With shades drawn and candles burning, a small band of Serbian Orthodox followers meets here every Sunday morning in a little fourth-floor apartment for a semisecret liturgy.
The secrecy, say the followers of controversial archbishop Jovan Vraniskovski, stems from a lack of religious freedom in Macedonia - even as the former Yugoslav republic tries to shake off its past and join the European Union (EU).
The priest has been mired in allegations - and was even thrown in prison - since he broke with the dominant Macedonian Orthodox Church (MOC) in July 2002. His recent release, says a human rights organization working on his behalf, means little since Macedonian law forbids the archbishop from registering his church.
"It's absolute nonsense in the framework of international articles and European conventions," says Mirjana Najcevska, president of the Macedonian chapter of the Helsinki Committee for Human Rights.
The committee filed their case with the European Court of Human Rights last month after Macedonia's highest court upheld a law forbidding the establishment of the Serbian Orthodox Church in the country. The committee's action was also prompted by ongoing police and mob harassment of Vraniskovski's followers.
Relations between the Macedonian and Serbian Orthodox churches have been sour since the Macedonians declared independence from the Serbian church in 1967.
Four years ago, the Serbian church invited the Macedonian spinoff to rejoin the fold. Vraniskovski accepted the offer. The MOC promptly banished him, while the Serbs appointed him head of the Serbian church within Macedonia in May 2003.
That's when his rap sheet began to grow. In July 2003, he was arrested for trying to baptize a child. In 2004, he was arrested, along with several monks, for holding a liturgy in his Bitolaapartment in southern Macedonia.
In 2005, he was sentenced to two and a half years - including a one-year suspended sentence for the apartment liturgy - for handing out church calendars and thus inciting religious hatred. He began serving that sentence in July, and was released last month after it was shortened to eight months. Ms. Najcevska says pressure from Western embassies and European organizations helped to secure his release.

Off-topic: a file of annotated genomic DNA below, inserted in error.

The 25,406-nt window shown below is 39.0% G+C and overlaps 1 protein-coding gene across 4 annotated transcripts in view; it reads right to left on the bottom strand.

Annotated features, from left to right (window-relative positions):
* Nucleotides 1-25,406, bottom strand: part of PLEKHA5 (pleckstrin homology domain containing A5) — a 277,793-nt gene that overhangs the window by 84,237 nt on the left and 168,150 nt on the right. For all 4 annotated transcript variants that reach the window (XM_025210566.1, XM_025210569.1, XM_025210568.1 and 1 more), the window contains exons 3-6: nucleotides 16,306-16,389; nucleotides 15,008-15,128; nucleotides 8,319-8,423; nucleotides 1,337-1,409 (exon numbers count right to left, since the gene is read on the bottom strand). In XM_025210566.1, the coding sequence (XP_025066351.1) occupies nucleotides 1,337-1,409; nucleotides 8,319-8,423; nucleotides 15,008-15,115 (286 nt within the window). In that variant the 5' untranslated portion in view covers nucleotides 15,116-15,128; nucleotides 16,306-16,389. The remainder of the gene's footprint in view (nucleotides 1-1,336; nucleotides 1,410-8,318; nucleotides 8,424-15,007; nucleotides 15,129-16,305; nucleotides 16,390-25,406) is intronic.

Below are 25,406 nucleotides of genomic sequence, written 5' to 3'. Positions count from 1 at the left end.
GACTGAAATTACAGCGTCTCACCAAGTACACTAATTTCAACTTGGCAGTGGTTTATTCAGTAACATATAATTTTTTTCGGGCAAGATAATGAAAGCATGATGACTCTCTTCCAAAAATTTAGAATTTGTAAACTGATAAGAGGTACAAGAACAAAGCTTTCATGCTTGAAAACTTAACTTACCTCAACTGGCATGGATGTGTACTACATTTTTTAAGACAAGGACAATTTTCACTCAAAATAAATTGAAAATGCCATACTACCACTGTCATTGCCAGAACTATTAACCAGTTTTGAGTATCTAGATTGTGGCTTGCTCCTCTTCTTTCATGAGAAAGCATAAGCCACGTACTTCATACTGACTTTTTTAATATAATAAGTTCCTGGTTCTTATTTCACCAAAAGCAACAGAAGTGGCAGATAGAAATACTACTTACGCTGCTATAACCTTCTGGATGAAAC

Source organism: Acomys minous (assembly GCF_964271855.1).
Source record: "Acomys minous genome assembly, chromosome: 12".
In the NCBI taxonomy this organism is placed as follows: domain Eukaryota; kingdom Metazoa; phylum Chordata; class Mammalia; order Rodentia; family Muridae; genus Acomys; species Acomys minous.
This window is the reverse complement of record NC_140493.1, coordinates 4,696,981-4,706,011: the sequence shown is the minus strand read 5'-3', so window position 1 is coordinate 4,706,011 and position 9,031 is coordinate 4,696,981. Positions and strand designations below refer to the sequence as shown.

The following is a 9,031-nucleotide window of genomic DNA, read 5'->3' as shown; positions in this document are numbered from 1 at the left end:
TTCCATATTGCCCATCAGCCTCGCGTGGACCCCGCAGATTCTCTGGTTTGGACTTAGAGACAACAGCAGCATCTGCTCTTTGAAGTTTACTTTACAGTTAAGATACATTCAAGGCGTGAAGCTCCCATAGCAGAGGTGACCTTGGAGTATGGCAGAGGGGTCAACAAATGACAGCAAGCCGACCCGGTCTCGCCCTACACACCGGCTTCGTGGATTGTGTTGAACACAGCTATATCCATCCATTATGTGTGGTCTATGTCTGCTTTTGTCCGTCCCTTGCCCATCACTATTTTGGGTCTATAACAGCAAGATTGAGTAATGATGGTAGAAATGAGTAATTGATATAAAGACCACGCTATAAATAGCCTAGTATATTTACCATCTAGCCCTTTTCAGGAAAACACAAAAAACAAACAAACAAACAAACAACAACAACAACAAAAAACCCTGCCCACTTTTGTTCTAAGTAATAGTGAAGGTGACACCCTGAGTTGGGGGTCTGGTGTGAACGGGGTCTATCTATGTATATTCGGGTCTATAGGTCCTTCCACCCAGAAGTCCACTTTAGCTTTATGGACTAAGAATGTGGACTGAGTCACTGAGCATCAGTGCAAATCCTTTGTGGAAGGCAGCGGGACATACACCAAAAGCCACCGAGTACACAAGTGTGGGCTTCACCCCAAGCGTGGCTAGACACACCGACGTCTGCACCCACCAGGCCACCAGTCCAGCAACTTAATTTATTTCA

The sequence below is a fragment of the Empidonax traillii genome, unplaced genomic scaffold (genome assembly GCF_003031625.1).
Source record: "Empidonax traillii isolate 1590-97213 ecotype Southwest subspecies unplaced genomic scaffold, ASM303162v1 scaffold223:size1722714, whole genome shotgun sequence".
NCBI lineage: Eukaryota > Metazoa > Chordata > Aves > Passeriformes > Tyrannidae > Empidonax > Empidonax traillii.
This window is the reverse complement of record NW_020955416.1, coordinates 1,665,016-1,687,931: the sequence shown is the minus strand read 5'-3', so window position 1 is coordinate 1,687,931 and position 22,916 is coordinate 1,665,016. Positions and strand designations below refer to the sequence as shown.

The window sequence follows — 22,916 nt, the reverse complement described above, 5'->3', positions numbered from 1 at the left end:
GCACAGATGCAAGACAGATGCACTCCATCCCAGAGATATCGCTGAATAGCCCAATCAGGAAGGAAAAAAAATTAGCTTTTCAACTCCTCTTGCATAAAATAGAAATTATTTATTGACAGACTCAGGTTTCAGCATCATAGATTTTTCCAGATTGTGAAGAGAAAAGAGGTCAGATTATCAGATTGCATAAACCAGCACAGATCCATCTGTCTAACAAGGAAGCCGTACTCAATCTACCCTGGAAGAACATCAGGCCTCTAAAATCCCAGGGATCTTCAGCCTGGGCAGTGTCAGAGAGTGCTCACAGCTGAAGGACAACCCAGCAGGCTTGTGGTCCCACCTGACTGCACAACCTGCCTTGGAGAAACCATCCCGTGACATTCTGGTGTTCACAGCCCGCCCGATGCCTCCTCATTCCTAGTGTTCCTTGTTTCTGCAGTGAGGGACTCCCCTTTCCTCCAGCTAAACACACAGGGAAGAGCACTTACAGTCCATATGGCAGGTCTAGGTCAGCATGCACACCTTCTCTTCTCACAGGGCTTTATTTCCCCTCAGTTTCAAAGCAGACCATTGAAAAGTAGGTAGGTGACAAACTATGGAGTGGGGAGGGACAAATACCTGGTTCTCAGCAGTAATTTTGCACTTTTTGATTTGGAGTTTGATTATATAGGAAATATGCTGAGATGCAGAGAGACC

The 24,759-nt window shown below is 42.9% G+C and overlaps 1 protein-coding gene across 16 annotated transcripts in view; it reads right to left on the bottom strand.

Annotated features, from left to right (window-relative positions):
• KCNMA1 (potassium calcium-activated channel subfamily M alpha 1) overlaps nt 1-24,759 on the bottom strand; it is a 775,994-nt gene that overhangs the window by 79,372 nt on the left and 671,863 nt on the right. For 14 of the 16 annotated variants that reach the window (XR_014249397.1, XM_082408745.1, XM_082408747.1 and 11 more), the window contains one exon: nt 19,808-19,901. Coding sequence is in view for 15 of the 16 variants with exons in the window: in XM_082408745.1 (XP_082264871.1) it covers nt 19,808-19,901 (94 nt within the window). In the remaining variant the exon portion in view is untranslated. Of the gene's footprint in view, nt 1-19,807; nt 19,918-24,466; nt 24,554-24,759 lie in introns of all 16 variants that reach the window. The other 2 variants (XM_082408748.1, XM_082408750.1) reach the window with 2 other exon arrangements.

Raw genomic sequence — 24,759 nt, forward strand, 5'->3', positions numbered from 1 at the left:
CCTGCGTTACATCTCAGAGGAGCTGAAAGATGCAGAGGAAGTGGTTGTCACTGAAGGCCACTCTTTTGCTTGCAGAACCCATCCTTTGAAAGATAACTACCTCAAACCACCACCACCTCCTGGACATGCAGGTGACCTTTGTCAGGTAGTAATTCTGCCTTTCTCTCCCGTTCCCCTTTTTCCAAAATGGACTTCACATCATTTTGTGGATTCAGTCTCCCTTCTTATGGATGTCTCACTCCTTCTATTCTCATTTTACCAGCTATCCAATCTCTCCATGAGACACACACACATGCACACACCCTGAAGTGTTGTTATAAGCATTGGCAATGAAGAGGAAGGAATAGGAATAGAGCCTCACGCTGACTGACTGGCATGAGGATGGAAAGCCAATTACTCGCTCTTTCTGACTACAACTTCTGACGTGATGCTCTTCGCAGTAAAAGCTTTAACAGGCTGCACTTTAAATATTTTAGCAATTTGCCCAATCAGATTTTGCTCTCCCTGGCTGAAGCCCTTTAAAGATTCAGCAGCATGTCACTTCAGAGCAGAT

But Vraniskovski faces more prison time on allegations of financial misconduct, including one to two years for stealing 57,000 euros ($69,000) in 2001 and 2002 when he was still with the MOC.
Other charges that Vraniskovski embezzled hundreds of thousands of euros while he'd been a high-ranking bishop in the MOC were thrown out earlier this month by a court in Veles, just south of the Macedonian capital.
But MOC officials have not let up their case against Vraniskovski. MOC Synod chair Professor Ratomir Grozdanski says Vraniskovski is helping the Serbian church undermine the religion, identity, and nationhood of Macedonians. MOC faithful point out that their church has its roots in the 9th century, and religion has provided the backbone of Macedonian identity throughout centuries of bloody attacks by neighboring Orthodox countries.
Even today, Macedonia struggles to stake out its national identity. Bulgarians often don't recognize the Macedonian language, Greeks don't recognize the country's name, and Prof. Grozdanski says the Serbs don't recognize Macedonian nationality.
"One Serbian Orthodox churchman told me, 'If I can find one Macedonian here, I'd recognize the Macedonian church,' " Grozdanski says. "The Serbian church hasn't got over its imperial wishes for power over this place."
But Vraniskovski dismisses this. "I think that their struggle is a struggle against competition," he says, adding that he was convicted for his beliefs and not for anything else. "[Officials] would be happy if the problem about my imprisonment had remained only an internal problem of the Republic of Macedonia. Perhaps it would have been the case if I was convicted for some other criminal offense, and not for what I believe in and why."
Other Serb Orthodox believers in Macedonia have had numerous difficulties as well. Teacher Monika Dodova says police questioned her teenage students about whether she was spreading church propaganda. Kiril Mirakovski says he was fired by the weekly Makedonija Denes for writing about the trampling of religious freedom in the country. And Zoran Georgiev says he was thrown out of a theological faculty for going to a Serbian Orthodox liturgy.
Father Borjan Vitanov, a former MOC priest who embraced Serbian Orthodoxy to be part of a larger world church, was beaten last July by a mob. Just two days later, a second mob looted the private house he'd been using for liturgies.
Two short videos on Mr. Vitanov's cellphone show the houses destroyed, overturned furniture, and "MOC" spray-painted on an outside wall. This and other incidents - including police harassment of followers, and mobs physically attacking buildings and leaders of Macedonian Catholics and Jehovah's Witnesses - were confirmed by the Helsinki Committee here.